Unlocking the treasure chest of geophysical secrets

How legacy seismic data can offer value to major projects.

Question: Should you reprocess legacy data and save money, or invest in a new acquisition?

Answer: “It depends”, which is the most common answer you will receive from any geophysicist.

Legacy data from the UK offshore industry contains many hidden secrets. On first glance data acquired in the 1980s or early 1990s may be overlooked in favour of modern and vastly more expensive alternatives.

However, there is value to be gained by utilising these datasets in the right way. Whether you should or not, depends on the information you’re hoping to extract and the stage of your project. Here are four examples to illustrate how major projects have benefitted from using legacy data.

Image by JJ Ying

Legacy Data: Use Case 1

Nuclear Waste Services

RockWave is working with Nuclear Waste Services (NWS) and their specialist geophysical consultant RPS to extract information from legacy data. This work is aimed at providing greater confidence in the location of key geological units and structures within the upper 1000-1500m, as part of the process to determine the suitability of sites for the development of a Geological Disposal Facility (GDF). Read more about these here.

Seismic data carries with it a fundamental measurement of the geology in the subsurface, that being the time taken for a soundwave to reflect back from a rock layer in the earth to a receiver array. Using high quality 2D data licensed from leading international vendors, the project aimed to apply modern evaluation algorithms to re-evaluate historical seismic datasets. These cutting-edge techniques, which were not available at the time of first processing reveal new and previously unseen details that were once hidden in the data.

RockWave PSDM reprocessing of Dutch North Sea legacy seismic data

Legacy Data: Use Case 2


ONE-Dyas contracted RockWave to reprocess legacy public domain data in order to refine their models and well locations prior to a winter campaign appraisal drilling on F06-IJssel. 

The two legacy 3D datasets from the late 1980s and early 1990s have proved highly valuable to the operator. With the additional RockWave reprocessing, the legacy data has been instrumental for a successful appraisal.

Read more detail on how improvements were made to the legacy data here.

Legacy Data: Use Case 3

ScotWind Applications

When SSE Renewables, Marubeni Europower and Copenhagen Infrastructure Partners (CIP) were building their ScotWind application for a highly competitive site, they needed to think outside the box. RockWave demonstrated that a lot of information about the top 100m below seabed, the zone of interest for wind developers, could be obtained from legacy O&G seismic data in the public domain, but only if reprocessed from raw field data.

RockWave reprocessed, or more to the point... Repurposed the UK government-funded MNSH 2015 2D dataset, for Atkins to then utilise for accurately mapping Quaternary sediment thickness across the site and identify possible geohazards such as depressions, tunnel valleys, faults and gas pockets that will require further investigation. The data provided early insights to the expected foundation design and costs, and can additionally be utilised for making more informed decisions about future Ultra-High Resolution geophysical and geotechnical surveys.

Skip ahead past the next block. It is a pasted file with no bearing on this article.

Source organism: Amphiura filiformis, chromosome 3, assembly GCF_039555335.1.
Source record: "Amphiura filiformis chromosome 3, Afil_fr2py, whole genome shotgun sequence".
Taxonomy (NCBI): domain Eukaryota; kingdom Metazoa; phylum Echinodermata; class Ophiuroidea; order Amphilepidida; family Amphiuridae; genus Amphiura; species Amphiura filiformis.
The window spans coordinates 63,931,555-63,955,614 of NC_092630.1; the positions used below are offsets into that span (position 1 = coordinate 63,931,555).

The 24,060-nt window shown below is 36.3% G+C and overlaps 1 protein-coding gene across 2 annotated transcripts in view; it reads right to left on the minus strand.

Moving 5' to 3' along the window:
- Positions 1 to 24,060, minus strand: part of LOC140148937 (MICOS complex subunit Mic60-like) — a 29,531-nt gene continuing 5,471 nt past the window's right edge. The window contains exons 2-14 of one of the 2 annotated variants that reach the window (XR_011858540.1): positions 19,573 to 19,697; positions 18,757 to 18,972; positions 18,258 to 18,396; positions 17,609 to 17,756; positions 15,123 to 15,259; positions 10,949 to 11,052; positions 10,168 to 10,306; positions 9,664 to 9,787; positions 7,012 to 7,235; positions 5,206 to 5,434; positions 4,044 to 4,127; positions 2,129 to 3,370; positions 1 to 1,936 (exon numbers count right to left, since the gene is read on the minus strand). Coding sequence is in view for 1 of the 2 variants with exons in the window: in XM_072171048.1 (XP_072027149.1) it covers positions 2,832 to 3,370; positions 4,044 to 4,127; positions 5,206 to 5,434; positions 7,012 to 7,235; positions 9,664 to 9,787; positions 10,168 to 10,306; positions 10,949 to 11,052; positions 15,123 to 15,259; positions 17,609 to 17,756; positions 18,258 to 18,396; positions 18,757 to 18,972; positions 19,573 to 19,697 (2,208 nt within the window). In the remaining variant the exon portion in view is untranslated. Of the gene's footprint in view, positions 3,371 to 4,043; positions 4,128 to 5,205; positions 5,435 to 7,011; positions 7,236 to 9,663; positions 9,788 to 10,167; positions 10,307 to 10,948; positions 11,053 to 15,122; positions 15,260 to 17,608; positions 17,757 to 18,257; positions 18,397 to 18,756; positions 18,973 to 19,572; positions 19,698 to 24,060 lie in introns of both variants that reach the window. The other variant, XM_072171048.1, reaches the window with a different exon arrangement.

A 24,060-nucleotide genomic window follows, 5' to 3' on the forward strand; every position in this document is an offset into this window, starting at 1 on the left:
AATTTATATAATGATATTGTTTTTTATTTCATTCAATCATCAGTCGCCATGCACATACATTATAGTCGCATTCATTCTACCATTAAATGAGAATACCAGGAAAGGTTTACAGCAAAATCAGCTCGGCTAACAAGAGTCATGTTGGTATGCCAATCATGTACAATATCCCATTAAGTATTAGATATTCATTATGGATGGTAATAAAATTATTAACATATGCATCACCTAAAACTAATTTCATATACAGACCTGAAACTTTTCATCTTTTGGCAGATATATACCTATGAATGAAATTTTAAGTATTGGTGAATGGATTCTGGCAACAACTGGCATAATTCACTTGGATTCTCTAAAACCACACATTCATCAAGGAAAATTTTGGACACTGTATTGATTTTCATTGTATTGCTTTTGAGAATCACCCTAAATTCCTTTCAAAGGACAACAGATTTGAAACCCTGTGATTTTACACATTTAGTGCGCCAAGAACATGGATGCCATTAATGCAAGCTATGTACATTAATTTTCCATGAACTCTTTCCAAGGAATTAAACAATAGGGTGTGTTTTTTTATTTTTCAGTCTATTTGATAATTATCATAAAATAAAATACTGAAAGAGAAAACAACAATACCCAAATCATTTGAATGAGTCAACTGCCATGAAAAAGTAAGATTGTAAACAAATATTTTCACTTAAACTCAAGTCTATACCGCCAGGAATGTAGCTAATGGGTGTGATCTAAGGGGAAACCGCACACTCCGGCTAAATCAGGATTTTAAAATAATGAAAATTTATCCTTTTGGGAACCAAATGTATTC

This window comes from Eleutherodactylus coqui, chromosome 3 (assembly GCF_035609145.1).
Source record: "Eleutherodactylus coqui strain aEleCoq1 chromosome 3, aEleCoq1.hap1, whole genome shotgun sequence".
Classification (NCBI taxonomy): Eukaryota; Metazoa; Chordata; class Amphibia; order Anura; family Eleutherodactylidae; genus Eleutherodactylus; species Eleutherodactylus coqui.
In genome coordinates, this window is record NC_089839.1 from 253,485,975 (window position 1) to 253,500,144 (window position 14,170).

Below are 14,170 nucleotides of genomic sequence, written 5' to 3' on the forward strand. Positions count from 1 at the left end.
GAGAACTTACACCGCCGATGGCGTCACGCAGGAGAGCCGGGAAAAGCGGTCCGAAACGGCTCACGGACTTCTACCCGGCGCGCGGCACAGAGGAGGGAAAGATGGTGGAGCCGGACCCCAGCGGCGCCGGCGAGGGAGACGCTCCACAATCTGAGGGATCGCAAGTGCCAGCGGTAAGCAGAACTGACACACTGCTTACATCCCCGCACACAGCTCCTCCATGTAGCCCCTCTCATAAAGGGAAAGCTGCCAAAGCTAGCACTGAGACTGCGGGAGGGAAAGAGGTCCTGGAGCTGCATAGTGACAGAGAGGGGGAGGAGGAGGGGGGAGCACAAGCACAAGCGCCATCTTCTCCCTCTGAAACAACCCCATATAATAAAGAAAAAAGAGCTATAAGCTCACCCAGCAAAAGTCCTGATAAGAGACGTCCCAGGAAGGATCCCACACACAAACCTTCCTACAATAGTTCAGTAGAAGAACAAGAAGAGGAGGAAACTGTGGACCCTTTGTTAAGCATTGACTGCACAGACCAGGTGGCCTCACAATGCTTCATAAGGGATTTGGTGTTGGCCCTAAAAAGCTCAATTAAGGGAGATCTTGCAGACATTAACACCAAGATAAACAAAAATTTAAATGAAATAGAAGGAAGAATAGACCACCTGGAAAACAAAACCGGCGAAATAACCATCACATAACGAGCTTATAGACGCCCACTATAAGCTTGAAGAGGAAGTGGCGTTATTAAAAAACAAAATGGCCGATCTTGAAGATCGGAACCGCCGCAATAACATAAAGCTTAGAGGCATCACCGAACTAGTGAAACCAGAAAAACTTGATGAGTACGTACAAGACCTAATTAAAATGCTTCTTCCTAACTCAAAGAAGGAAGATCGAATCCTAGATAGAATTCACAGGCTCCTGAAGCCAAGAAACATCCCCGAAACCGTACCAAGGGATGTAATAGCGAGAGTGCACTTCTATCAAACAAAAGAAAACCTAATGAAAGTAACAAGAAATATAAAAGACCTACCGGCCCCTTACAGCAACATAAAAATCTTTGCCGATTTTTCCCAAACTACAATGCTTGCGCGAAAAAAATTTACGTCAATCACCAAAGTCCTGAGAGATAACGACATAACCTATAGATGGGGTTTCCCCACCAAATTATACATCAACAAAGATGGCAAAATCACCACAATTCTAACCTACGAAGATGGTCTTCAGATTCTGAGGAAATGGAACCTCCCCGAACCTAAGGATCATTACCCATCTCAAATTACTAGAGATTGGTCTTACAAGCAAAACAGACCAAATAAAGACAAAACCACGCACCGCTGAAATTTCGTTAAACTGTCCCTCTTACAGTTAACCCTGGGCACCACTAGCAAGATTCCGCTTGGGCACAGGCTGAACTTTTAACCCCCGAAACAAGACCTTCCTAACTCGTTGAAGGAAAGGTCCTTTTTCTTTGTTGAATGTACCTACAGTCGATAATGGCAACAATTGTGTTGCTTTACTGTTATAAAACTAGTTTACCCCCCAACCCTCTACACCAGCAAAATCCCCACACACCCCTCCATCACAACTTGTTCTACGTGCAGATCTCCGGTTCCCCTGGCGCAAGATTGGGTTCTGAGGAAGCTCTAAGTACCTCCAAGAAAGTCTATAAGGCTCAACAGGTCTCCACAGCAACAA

The project has been shortlisted for the Ground Engineering 2022 Technical Excellence Award. Take part in the conversation about it here.

Crown Estate Scotland - ScotWind applications and projects

Legacy Data: Use Case 4

Carbon Storage

There are a range of barriers and risks that are limiting private sector investment in carbon storage, as highlighted by the Global CCS Institute. Interested companies would therefore need to maximise data they already have available rather than making large upfront investments. They will typically have abundant seismic datasets and models at reservoir level, however accuracy of information about the overburden may be lacking due to the non-optimised data for shallower imaging.

Reprocessing from field data, before any resampling or frequency filters have been applied, and optimising the workflows to enhance resolution throughout the overburden, allows the company to more accurately assess risk of carbon dioxide leakage from any particular storage location.

Image by Johannes Plenio

Final thoughts...

Secrets contained within legacy data can be unlocked by paying attention to the details in a seismic processing sequence and designing parameters in close collaboration with the client, with open discussions about merits of each processing stage that will benefit their overall objectives. RockWave are experienced in dealing with the wide range of challenges associated with reprocessing legacy seismic data and achieving significant uplift in data quality.

“But how long will it take to locate and reprocess these geophysical treasure-troves?”, we hear you ask.

Answer: It depends. Obviously.

Have you considered utilising legacy data for your own purposes? If so, then contact the people who can unlock the treasure within... 

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